The kids and I waited with anticipation at the minuscule airport of Anca, just outside of Huaraz. A few minutes before Darin’s scheduled landing, I tried not to show my concern as the airport’s only fire truck was geared and ready to go, spraying it’s hoses, firing some sort of canon and testing it’s ability to get a move on.
Our relief to have Darin back with us was multifaceted. As he acclimated once again, we hung out in Huaraz doing Huaraz appropriate things.
The day after Darin’s arrival, we found ourselves as spontaneous participants in an ultimate frisbee game. The game took place in a field shared with sheep, cows and pigs and the two teams were made up of local Peruvians, backpackers, and Darin, Simon and I. Darin and I felt like old folks among these whippersnapping frisbee throwing ultimators. Marco took pictures as Simon, the youngest player by over a decade threw himself into the end zone to score a hero’s goal.
We were picked up at 6am the following day for the Santa Cruz trek, by a vehicle equivalent to a Sprinter which was carrying our guide, Javier and Juannan, a trekker from Belgium. The 5 hour drive to the trail head, was windy, bumpy and vibrated with 80’s dance music…”If you want my body and you think I’m sexy come on baby let me know!”.
We arrived in the middle of nowhere, in a pueblito made up of about 4 houses. As we sat on a couple of crates eating avocado sandwiches prepared by our mule driver, our 2 donkeys and horse were being outfitted with our gear and supplies. We all felt spoiled by this luxury, particularly Darin since he tends to assume the role of mule on our trekking trips. I do think that from now on, I’ll take on the role of mule driver instead of assistant mule.
As the clouds opened up and the rain made its’ first of many appearances, our group of 2 donkeys, 1 horse, 1 mule driver, 1 guide, and 5 trekkers headed toward the Huascaran National Park boundary by way of backyards filled with donkeys, horses, pigs, laundry up to dry and “cuy” (guinea pigs).
Two hours later, we crossed into the National park and spent the rest of our time in the Cordillera Blanca wonderstruck.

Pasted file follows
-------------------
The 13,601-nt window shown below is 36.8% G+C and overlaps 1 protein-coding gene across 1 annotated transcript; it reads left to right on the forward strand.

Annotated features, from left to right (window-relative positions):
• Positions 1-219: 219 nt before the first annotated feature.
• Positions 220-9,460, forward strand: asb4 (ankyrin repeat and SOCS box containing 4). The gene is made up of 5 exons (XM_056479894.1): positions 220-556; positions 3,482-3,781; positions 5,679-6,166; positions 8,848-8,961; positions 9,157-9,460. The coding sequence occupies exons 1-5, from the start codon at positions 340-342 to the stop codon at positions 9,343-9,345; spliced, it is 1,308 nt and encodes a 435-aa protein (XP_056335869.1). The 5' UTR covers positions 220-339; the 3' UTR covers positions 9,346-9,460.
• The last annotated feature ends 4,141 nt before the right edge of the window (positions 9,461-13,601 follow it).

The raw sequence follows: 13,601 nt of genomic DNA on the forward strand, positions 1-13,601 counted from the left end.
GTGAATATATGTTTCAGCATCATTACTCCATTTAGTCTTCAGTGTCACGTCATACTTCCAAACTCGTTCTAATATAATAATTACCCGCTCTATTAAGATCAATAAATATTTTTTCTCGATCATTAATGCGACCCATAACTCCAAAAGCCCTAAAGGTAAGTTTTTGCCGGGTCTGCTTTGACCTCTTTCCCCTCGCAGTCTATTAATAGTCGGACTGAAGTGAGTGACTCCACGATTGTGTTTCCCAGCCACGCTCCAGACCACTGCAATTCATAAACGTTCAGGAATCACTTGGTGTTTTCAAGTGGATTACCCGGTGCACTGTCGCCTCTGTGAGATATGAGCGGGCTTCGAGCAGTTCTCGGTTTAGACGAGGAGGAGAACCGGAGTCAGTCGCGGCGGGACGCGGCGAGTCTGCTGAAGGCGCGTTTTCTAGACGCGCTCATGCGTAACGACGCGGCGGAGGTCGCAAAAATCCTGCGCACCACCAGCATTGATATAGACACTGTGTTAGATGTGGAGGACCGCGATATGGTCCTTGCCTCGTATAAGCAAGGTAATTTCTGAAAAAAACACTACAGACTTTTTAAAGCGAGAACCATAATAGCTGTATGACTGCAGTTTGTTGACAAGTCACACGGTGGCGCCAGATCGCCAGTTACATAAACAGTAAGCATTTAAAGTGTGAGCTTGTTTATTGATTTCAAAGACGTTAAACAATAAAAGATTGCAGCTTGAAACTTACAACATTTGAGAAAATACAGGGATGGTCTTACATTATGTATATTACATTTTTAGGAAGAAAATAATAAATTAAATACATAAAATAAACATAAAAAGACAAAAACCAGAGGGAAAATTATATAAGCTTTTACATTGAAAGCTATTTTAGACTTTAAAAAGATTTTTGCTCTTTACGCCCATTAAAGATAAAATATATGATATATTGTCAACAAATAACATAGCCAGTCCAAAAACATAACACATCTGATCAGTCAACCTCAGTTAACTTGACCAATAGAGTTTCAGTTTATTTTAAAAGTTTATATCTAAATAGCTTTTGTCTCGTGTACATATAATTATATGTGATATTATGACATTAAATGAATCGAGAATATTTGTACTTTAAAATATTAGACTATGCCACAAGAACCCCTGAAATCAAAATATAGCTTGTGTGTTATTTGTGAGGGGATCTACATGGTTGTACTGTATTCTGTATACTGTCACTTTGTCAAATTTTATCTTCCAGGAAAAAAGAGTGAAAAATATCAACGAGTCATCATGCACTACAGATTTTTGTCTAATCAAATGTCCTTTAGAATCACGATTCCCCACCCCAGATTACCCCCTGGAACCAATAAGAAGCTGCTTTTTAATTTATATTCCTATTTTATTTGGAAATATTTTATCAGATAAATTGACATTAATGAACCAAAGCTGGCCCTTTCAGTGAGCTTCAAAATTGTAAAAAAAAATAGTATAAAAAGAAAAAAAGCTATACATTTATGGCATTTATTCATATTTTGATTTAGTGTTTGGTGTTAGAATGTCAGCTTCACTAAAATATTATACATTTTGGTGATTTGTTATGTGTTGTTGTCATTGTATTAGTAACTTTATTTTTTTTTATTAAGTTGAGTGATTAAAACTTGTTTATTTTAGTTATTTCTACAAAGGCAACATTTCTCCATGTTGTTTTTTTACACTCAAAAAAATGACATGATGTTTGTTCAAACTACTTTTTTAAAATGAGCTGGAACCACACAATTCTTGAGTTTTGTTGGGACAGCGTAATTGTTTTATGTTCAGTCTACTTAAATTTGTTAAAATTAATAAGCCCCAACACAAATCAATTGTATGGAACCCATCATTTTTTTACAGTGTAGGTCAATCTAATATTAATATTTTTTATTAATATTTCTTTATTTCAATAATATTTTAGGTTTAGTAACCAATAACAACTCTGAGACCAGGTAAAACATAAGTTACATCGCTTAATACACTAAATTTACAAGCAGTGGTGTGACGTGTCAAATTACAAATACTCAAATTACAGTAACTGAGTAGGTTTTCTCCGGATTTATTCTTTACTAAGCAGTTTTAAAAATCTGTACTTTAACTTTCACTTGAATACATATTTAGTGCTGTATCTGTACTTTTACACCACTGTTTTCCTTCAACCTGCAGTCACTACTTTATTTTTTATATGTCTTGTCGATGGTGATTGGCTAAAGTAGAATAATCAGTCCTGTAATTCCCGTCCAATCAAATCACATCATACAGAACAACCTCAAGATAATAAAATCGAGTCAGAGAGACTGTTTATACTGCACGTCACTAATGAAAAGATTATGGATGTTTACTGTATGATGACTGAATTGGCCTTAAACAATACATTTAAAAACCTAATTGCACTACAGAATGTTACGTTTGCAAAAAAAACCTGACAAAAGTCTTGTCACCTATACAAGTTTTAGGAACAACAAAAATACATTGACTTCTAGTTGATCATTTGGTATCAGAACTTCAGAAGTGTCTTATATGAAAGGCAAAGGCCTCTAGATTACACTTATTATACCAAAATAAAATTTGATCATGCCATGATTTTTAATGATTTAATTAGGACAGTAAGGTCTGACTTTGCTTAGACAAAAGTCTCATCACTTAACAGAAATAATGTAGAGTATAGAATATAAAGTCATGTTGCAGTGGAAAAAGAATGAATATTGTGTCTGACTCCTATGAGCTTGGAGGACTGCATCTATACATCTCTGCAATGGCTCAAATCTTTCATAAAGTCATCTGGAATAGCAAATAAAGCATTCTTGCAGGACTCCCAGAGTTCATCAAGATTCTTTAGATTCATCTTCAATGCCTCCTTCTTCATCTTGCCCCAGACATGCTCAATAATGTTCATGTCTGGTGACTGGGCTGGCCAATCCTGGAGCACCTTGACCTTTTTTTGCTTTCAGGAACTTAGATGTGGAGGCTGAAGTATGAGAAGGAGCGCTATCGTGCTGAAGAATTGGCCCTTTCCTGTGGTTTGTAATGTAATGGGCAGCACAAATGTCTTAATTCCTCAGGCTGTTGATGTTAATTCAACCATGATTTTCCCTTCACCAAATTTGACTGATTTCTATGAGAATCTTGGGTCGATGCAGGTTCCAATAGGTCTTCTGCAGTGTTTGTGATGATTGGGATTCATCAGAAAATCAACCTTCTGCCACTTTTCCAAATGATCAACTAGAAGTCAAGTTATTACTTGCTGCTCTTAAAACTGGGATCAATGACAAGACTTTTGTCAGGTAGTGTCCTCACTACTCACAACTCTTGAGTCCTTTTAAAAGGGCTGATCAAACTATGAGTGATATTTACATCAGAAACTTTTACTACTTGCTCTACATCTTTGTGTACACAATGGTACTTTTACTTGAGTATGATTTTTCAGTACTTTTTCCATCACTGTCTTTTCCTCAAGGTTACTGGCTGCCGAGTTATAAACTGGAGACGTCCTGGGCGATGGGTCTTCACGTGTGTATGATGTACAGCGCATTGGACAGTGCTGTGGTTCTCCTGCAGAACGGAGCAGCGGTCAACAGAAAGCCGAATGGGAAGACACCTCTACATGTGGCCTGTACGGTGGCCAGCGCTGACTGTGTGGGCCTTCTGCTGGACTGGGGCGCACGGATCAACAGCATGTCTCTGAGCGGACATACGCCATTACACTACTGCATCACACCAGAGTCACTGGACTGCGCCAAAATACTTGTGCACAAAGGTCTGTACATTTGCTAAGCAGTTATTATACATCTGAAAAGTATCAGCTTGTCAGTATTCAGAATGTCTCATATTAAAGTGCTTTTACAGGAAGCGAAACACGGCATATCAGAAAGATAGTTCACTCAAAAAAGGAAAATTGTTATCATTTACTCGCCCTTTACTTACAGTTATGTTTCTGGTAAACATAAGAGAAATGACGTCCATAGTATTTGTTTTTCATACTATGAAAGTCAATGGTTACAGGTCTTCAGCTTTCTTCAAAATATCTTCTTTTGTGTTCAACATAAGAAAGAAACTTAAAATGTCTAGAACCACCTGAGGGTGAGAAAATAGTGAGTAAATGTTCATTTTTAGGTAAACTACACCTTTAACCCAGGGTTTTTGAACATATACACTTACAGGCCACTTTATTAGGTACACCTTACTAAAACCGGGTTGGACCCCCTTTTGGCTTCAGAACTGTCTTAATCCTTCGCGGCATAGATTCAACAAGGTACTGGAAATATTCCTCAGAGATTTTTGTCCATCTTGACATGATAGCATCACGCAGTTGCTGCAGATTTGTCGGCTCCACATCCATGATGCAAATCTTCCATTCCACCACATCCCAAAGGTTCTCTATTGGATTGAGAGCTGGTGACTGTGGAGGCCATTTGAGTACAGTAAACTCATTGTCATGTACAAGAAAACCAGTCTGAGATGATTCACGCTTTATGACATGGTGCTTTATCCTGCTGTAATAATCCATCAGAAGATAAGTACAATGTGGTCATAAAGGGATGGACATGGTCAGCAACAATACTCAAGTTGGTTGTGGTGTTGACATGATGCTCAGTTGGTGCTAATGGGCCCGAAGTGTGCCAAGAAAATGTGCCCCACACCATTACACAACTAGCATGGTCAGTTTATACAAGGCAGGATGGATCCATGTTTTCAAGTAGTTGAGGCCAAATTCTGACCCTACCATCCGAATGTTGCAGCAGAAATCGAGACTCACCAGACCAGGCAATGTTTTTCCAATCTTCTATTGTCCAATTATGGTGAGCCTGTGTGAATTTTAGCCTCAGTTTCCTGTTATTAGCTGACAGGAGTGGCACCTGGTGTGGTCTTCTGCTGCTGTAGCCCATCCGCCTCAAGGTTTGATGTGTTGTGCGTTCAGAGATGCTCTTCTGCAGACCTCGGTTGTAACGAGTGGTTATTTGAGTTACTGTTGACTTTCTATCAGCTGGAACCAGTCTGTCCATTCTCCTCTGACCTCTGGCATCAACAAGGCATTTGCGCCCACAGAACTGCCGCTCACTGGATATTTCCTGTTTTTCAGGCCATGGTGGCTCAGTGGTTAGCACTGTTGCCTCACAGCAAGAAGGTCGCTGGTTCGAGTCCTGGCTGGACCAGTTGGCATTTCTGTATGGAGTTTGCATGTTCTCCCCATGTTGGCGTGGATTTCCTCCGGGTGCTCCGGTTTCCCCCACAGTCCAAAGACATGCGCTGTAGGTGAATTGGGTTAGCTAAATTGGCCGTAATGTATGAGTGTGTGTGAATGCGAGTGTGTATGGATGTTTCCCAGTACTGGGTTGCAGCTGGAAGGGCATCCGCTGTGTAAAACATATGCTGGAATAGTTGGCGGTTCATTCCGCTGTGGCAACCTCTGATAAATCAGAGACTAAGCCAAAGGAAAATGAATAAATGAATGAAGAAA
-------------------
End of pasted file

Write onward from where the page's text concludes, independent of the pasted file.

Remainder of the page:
Our four days and 50 KM on the Santa Cruz trek was filled with the stuff made of daydreams. When we weren’t socked in by clouds and looking and smelling like wet donkeys, we were surrounded by rugged, white peaks everywhere we turned. The wildflowers were in bloom, and the blue lagunas contrasted the white glaciers with a dramatic splendor that rendered us speechless.
The meals prepared by our guide, Javier, and the mule driver, Freddy, were prepared with an attention to detail that made for a backcountry taste explosion. The cooking was beyond impressive, regardless of the fact that Freddy used his cooking knife to help Darin cut out a rain trench around our cow and mule shit adorned tent site.
The boys were taking lessons from the donkeys, climbing and hiking like this was their backyard. Marco spent time hiking with Freddy and the mules, which were always fast and in the lead, even over the 4700 meter pass, which left me a bit dizzy in my attempt to harvest oxygen.
On the third day, Darin and I chose to hike a 5 KM diversion to a laguna. The boys weren’t interested and therefore spent 7 hours hiking 15 KM with our guide to that evening’s camp. When Darin and I met up with them that afternoon at the riverside camp, with a full on waterfall tent view, the kids were munching on fresh popcorn and drinking hot chocolate, joking around with our guide like this was just any other day.
The kids also spent hours playing with the eleven year old son of a mule driver who was tending to hikers sharing our camp area. The boy had clearly spent most of his life on these trails and with just a smile and a slingshot, he shared his life with Simon and Marco. Ok, so they were killing cacti and trying to convince our guide to cook them…I just kept thinking about John Muir and how he killed seagulls with a homemade gun.
On our fourth day, we hiked out and got a three hour ride back to Huaraz. As we descended back to 10,000 ft, the curved, cliff hugging road left us all quiet and reflective of what it was we’d just experienced together.